Things to ponder before you move in together
13 Aug 2013
The relationship status of my clients can change. Sometimes it's due to a relationship breakdown, other times it can be the death of a partner.
In respect to a death once the estate of the deceased has been finalised and the surviving partner is back on their feet financially and emotionally, there can come a time where a new relationship is formed. This is when things get interesting.
Putting aside the emotional issues this can create with the grieving children of the deceased, there are a number of financial and legal issues that over time need to be dealt with, or otherwise the inevitable 'train wreck' will occur. Now this is the stuff that can destroy families. As we all know, money can do funny things to people.
Experience has shown me that those who survive this process best are the ones that are the most transparent with their family and engage the necessary advisers to assist them where possible.
Take the example of a reasonably wealthy widow, with several children from a previous marriage. The children are grieving the loss of their father and in an unexpected turn of events, mum meets someone introduced by a mutual friend. The children are ok with it as they are pleased to see their mother has some company and can start enjoying her life again. Then one day the couple decide to get a bit more serious and move in together, into mum's house. Mum breaks the news to the children, most are fine with the decision but one child takes offence and relationships begin to get strained. Sound familiar?
One of two things will likely happen from here. More often than not the real issues behind the conflict are not dealt with and there can be a permanent shift in the family dynamics. However sometimes common sense prevails and the new couple will sit down with the children and explain their situation and ask what they can do to ease any concerns. For some children, the harsh reality is that their future inheritance may seem in jeopardy and they view the new partner suspiciously, particularly when it comes to finances, particularly where the new couple is not a financial 'match'.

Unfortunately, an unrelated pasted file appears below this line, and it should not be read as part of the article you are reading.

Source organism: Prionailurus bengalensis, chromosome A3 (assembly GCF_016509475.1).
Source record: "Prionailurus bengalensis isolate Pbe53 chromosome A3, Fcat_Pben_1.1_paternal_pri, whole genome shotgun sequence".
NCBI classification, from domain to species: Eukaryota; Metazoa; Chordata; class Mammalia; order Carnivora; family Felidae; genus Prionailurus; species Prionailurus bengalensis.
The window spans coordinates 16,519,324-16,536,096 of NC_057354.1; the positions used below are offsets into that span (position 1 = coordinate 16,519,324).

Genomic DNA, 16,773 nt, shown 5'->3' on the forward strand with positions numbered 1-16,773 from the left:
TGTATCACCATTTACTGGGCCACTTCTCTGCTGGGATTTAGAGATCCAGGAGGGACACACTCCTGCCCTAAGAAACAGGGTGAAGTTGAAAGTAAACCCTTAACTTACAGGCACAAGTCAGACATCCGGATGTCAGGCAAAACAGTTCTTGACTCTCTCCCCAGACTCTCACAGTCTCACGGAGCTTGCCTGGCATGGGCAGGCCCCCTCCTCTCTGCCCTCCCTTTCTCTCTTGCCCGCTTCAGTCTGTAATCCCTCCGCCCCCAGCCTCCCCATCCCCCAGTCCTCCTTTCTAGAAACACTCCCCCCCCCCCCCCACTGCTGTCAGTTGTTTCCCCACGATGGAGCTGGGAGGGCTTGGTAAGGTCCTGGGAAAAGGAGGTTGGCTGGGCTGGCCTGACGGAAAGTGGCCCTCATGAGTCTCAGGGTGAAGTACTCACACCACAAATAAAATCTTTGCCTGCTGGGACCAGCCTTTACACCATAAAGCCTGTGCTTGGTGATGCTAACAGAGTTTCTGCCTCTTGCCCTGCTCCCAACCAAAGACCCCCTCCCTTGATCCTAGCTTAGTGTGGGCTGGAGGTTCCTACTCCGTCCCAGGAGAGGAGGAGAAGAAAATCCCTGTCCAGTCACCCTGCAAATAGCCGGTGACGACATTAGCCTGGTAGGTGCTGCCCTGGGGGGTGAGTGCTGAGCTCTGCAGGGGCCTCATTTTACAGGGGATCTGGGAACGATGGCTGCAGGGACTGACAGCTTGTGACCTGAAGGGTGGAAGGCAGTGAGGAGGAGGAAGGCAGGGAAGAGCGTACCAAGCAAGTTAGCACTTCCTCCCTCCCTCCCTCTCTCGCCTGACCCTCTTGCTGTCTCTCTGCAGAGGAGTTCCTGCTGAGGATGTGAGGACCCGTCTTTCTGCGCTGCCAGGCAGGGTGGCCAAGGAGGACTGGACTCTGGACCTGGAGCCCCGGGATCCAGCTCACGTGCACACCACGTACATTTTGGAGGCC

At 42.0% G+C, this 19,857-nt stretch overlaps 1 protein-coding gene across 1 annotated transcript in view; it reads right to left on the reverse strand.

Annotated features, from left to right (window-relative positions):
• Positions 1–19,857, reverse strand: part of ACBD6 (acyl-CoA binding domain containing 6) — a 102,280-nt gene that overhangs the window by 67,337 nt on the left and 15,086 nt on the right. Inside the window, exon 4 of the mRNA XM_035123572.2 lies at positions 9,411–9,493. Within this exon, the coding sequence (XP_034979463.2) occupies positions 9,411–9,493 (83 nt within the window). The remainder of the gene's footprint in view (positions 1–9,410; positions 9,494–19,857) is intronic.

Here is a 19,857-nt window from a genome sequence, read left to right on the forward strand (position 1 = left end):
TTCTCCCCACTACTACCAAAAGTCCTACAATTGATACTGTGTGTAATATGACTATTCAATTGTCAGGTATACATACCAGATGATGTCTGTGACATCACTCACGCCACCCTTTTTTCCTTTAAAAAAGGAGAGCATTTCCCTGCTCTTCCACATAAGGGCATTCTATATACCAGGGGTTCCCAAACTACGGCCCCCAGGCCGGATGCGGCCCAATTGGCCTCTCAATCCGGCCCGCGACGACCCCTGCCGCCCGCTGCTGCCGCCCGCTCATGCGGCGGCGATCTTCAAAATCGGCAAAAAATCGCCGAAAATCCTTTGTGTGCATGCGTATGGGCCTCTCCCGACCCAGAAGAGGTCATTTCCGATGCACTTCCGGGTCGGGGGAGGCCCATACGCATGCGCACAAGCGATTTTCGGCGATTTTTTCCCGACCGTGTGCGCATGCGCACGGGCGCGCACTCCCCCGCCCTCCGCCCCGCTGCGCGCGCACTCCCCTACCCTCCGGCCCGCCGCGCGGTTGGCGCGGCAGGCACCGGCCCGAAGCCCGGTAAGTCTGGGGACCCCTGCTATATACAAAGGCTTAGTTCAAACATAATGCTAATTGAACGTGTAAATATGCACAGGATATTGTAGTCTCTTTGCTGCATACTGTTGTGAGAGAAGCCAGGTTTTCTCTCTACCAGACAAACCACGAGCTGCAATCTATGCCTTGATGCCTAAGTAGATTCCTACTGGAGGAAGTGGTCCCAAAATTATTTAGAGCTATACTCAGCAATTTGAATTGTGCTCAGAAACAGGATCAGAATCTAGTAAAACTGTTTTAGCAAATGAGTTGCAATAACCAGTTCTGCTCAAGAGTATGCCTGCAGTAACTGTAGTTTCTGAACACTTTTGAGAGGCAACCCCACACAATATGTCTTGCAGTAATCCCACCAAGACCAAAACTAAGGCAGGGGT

This is where the advice of a specialist estate planning lawyer and a financial adviser can be very effective. They can get the various issues out on to the table and help have them resolved with the participation of the children.
Good estate planning should create a plan that provides some of the following solutions:
- Updated Wills for the new couple
- Enduring Powers of Attorney – often the mature aged children can be nominated as attorneys which can begin to alleviate their concerns of financial mismanagement or issues
- Superannuation Death Benefit Nominations –ensuring that the couple have valid and updated nominations
- Binding Financial Arrangements – assets introduced to a financial relationship can now be protected by the family court (in WA) in the event of relationship breakdown
- Mutual Will Deeds – can be used by married couples to restrict a surviving partner in a new relationship from changing their Will. Often the child beneficiaries have to give their approval for any changes to the step parent's Will.
This is obviously not an exhaustive list, and circumstances will vary depending on the family situation, entity structures and the financial complexities of the individuals involved. The main benefit in this type of planning is bringing the family together to discuss often very sensitive and emotive issues. By knowing that the children's concerns are being considered and procedures put in place to protect assets, the family can move on and focus on being a family again.
The issues will be very different for a single person with no children, but the same principles apply.
By being upfront and seeking specialist advice, families can be protected from often very nasty and bitter financial and emotional issues.
To learn more about Philip, view his online profile.